GBA Logo horizontal Facebook LinkedIn Email Pinterest Twitter Instagram YouTube Icon Navigation Search Icon Main Search Icon Video Play Icon Plus Icon Minus Icon Picture icon Hamburger Icon Close Icon Sorted

Community and Q&A

Converting Geothermal System to Closed-Loop

MSSUSR9501 | Posted in Mechanicals on

Currently have open loop water based geo-thermal (about a 3 ton unit) drawing from private well and discharging to local stream.  Local PFAS contamination is driving state environmental department to condemn all private wells in area of contamination if they can be served by city water.

Our well is targeted and a state grant is funding the extension of the nearest city water system to our neighborhood.  We will be losing the well in 2024 at the latest
Started looking at converting the existing open loop to closed loop and now wondering best approach.

Property surrounding home is pretty heavily wooded and unsuited for trench approach, am guessing we will have to either bore vertically or use directional drilling to set the closed loop heat exchanger loops.

Have seen plastic “slinky” systems for the heat exchanger. Plastic does not seem like an ideal heat exchanger material.  Working fluid in these seems to be either a dilute mix of Propylene Glycol or a dilute mix of Methanol.  Both have proponents and opponents for varying reasons including environmental.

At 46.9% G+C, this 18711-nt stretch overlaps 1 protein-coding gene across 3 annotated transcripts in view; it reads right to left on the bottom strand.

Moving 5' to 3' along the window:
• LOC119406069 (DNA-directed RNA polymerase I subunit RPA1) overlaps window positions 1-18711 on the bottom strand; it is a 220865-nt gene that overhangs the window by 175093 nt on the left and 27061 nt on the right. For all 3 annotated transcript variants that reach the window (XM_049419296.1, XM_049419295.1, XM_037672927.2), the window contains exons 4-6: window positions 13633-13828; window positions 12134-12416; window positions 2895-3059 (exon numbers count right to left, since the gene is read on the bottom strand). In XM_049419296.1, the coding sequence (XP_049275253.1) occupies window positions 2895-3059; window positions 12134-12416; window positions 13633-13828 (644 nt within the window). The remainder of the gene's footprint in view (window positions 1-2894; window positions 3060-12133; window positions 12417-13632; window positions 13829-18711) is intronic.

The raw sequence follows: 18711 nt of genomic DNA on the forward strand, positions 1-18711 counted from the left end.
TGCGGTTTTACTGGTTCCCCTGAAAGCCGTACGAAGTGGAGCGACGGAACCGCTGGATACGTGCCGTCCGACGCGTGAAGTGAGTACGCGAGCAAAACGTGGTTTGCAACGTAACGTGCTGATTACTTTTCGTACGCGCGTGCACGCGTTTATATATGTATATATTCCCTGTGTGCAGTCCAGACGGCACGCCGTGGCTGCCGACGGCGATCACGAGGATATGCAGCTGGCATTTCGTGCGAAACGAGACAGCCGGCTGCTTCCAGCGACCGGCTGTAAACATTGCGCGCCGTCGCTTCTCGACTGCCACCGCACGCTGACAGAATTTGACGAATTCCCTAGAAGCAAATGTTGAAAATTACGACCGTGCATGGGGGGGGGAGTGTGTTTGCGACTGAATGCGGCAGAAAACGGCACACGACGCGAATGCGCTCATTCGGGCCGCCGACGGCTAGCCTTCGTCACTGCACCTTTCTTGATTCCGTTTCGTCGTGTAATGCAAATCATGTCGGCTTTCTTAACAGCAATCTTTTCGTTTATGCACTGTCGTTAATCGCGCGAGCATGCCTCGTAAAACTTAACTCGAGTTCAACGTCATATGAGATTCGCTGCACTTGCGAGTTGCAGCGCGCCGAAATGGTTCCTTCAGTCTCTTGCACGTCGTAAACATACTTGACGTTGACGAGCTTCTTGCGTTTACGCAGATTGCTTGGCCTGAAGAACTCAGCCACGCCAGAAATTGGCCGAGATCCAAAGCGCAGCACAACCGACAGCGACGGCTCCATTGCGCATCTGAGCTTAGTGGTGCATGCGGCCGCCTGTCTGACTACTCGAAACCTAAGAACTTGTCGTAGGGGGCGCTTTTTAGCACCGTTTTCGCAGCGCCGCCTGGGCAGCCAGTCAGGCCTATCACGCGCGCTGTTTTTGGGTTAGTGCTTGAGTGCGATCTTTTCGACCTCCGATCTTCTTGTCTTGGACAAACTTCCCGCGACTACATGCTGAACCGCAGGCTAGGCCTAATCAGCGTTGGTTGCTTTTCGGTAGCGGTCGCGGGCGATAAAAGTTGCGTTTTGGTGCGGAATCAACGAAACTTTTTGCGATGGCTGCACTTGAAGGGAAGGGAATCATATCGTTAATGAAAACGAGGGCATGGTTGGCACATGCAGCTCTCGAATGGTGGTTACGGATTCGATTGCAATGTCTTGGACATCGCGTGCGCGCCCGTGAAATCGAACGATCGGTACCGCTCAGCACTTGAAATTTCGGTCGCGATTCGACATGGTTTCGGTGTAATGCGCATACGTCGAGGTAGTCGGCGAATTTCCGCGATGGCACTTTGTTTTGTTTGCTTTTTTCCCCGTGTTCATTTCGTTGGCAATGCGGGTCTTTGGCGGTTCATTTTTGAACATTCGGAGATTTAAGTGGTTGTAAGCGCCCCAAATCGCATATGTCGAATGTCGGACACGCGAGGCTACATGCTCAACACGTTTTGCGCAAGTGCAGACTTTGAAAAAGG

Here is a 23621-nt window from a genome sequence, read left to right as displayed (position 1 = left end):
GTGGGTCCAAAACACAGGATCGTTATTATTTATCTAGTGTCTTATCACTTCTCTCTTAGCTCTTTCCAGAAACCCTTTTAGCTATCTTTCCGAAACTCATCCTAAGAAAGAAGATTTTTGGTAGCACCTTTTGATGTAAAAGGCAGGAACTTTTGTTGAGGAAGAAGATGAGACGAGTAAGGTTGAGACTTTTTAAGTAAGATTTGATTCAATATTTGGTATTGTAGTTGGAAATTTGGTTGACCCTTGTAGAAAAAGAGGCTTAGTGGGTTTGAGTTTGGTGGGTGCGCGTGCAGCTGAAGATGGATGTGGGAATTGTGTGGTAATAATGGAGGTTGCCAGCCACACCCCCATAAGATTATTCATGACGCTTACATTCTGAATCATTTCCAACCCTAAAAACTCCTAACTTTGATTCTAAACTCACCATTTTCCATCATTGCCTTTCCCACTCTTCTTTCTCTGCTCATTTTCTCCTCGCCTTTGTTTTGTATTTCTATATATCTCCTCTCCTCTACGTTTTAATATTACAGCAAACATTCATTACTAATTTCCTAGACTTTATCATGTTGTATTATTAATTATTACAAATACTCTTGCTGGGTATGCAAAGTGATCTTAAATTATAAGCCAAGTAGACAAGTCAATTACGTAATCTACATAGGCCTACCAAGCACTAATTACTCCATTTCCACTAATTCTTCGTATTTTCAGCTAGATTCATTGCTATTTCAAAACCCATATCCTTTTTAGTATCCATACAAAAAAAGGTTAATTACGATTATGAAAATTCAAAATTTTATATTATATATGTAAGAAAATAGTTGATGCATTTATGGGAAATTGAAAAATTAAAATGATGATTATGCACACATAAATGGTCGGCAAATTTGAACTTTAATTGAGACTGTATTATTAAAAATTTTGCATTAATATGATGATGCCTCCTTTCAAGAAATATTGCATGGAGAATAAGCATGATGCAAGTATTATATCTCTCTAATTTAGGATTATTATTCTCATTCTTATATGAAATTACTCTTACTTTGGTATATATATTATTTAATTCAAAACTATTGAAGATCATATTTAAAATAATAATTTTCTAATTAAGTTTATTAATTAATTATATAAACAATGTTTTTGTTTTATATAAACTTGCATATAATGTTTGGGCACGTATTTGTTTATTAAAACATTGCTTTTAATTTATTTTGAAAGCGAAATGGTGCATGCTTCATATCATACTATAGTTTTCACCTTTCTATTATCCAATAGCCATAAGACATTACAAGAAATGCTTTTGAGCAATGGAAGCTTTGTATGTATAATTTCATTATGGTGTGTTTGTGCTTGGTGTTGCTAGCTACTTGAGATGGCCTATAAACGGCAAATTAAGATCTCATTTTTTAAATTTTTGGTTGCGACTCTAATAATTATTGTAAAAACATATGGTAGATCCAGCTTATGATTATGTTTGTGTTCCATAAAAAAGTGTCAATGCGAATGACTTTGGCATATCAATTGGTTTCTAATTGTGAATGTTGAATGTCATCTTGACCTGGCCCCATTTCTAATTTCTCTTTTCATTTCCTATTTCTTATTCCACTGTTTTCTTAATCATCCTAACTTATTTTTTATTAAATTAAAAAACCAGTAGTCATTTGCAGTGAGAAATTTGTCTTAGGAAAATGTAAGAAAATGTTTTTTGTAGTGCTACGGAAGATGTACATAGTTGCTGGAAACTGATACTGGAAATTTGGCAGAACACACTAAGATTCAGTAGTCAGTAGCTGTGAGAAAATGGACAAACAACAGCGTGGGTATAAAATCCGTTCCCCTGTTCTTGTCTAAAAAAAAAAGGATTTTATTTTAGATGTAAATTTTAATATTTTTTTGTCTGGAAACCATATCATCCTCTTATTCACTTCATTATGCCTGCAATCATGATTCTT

Recently saw another system using copper tubing for the heat exchangers, probably more expensive although less is needed as the tubing is smaller, 1/4 or 1/2 instead of 3/4 or 1 for plastic.  Working fluid is advertised as R410a.

What factors influence (or should influence) selection of a closed loop geo-thermal approach?
What should I be looking at.  Cost is not necessarily the top driving factor but is a consideration.

Our property does not have access to natural gas, currently we are all electric (no pun intended).  Life does seem to be a consecutive set of problems to solve some days.

Thanks for any insight or comments anyone may have.

GBA Prime

Join the leading community of building science experts